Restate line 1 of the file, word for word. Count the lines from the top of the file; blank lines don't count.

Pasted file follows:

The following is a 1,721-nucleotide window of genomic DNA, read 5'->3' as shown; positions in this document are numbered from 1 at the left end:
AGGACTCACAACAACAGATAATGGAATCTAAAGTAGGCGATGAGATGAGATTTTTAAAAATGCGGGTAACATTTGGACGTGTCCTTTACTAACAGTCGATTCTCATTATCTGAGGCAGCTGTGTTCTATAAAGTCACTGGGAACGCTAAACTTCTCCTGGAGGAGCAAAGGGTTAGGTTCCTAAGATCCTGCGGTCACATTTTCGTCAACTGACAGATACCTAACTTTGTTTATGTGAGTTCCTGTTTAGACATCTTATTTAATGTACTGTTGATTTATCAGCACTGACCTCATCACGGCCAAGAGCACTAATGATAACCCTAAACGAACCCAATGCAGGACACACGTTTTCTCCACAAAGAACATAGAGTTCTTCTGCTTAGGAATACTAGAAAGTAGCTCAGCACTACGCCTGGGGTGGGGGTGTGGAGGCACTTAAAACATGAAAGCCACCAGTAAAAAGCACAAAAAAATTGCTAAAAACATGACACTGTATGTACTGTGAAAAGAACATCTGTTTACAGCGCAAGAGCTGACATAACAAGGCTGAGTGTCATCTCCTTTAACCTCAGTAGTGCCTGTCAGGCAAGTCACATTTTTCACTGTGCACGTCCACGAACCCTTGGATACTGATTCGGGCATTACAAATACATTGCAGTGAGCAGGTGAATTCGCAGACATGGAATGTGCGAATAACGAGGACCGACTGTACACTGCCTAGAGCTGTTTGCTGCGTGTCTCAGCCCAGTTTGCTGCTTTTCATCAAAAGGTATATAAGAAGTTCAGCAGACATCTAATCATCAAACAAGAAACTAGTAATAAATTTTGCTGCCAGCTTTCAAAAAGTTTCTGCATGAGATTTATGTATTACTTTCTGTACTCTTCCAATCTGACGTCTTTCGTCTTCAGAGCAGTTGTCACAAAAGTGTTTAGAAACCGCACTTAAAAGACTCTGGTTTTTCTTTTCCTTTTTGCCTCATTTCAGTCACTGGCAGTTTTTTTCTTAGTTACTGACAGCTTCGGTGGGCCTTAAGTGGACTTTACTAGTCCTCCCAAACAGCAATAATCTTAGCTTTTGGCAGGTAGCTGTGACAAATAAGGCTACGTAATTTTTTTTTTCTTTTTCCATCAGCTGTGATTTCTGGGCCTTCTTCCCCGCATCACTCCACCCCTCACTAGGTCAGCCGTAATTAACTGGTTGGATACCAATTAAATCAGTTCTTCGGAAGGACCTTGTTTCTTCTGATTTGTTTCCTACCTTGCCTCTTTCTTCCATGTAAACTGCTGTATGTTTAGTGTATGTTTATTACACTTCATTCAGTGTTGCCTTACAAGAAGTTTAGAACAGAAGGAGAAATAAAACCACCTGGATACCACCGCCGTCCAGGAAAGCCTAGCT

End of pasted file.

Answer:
The following is a 1,721-nucleotide window of genomic DNA, read 5'->3' as shown; positions in this document are numbered from 1 at the left end: